“Seek the truth and that truth shall make ye free” is one of my favorite remembrances and my yes, our column is definitely contrived to get across the theme of every hand we write about, using every trick we have in our repertoire to make it as clear as we can.

We do not always succeed and could do much better, but not because we do not try.

BTW, there are many readers of the column who would love for us to downgrade the difficult hands to baby analysis, but to do so, catering to beginners, just doesn’t get across our games continual and overwhelming beauty to which most would find, if they stayed with.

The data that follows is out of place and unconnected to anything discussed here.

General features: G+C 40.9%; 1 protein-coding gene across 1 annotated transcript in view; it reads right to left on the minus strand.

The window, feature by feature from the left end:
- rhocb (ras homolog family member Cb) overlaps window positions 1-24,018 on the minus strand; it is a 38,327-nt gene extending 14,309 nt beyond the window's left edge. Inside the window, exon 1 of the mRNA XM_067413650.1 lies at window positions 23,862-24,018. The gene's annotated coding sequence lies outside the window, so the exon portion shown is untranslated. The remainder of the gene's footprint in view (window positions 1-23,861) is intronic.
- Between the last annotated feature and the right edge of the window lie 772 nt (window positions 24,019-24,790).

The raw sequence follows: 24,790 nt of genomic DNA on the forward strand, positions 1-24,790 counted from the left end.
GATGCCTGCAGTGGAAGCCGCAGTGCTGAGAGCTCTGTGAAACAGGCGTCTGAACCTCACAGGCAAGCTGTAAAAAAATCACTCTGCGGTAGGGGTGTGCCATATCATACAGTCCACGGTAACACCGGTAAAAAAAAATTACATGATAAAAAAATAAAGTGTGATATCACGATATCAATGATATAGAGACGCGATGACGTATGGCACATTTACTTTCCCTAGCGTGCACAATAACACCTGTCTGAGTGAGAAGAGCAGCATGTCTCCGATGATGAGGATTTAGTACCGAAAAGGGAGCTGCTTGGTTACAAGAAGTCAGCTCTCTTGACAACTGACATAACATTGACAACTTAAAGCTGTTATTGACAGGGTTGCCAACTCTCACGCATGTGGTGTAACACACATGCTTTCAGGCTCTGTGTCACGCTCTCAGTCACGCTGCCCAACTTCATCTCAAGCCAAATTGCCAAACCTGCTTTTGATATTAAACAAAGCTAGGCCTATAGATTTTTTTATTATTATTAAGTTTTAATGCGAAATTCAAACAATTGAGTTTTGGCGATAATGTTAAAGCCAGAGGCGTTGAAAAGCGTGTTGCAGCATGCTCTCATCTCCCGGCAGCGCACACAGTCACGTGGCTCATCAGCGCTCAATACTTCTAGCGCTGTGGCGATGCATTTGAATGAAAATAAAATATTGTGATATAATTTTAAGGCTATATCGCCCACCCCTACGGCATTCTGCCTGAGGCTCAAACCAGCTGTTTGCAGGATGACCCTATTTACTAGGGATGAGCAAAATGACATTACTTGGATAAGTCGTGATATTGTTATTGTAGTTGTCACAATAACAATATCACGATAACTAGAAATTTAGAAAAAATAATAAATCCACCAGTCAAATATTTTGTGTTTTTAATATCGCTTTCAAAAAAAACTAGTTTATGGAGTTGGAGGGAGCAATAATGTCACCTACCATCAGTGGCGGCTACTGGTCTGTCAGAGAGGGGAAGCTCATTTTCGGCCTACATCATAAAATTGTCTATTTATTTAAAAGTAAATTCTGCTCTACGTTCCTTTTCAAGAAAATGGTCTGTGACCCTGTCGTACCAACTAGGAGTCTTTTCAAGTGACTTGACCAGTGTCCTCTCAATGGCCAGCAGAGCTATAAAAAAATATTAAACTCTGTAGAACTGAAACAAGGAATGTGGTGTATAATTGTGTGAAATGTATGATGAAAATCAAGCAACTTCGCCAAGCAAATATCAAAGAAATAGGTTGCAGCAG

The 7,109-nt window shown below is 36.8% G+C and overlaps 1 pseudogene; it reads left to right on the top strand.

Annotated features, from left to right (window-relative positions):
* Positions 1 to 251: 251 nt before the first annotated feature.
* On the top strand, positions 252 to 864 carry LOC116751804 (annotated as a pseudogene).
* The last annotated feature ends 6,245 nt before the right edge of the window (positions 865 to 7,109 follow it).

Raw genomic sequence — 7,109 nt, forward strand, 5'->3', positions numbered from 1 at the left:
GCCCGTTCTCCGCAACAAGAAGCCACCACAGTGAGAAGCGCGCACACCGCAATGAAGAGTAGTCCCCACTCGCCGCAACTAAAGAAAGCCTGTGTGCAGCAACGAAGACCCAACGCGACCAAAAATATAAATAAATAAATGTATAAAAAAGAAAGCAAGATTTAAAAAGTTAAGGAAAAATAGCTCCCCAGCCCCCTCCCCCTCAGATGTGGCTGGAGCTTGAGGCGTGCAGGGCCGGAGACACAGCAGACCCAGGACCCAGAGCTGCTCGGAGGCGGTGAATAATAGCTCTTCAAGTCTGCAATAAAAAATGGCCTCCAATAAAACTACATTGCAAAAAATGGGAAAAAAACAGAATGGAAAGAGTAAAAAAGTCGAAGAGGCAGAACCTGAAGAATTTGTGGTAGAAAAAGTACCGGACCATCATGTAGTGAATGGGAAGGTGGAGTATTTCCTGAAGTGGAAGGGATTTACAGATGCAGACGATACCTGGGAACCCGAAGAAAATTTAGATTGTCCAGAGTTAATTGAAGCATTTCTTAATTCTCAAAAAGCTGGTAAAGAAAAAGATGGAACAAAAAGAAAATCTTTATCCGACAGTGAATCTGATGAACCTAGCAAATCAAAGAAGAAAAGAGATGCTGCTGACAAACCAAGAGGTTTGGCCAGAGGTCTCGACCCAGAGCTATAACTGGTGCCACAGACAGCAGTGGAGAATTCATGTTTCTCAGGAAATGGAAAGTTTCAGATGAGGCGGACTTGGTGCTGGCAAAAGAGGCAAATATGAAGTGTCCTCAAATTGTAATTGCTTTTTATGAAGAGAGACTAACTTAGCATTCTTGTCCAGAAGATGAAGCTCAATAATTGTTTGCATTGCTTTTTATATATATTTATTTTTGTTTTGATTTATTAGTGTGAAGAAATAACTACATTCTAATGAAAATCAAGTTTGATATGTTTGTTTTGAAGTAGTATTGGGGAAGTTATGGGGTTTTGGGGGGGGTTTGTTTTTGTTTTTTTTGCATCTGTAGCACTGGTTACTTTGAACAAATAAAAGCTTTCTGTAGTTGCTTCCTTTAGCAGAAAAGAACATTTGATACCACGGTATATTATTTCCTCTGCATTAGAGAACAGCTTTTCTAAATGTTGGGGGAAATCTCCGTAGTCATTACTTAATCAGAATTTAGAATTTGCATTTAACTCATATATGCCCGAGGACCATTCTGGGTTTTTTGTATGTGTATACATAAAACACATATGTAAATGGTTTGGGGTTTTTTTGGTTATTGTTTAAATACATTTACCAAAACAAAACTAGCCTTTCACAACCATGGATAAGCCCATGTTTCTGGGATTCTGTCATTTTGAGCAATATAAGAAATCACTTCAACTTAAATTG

David WarheitMay 24th, 2018 at 11:06 am

AVRR: Assuming you mean that the only difference between West’s hand as you have it and the actual West hand is that the spade Q and say the spade 7 are switched, your West would have made a takeout double of South’s opening bid of 1H. If that’s not a huge wake-up call to South to adopt the winning line of play, I don’t know what would work. (In short, South shouldn’t need to mistake playing this hand four times to get the point.)

A.V.Ramana RaoMay 24th, 2018 at 11:17 am

Hi David
When one surgery is not enough , proceed with second. After giving Q of spades to west,Just switch A of diamonds to east hand exchanging any card to make the hand more appealing and instructive. ( Obviously there is no takeout double now)

A V Ramana RaoMay 24th, 2018 at 3:29 pm

Hi Dear Mr. Wolff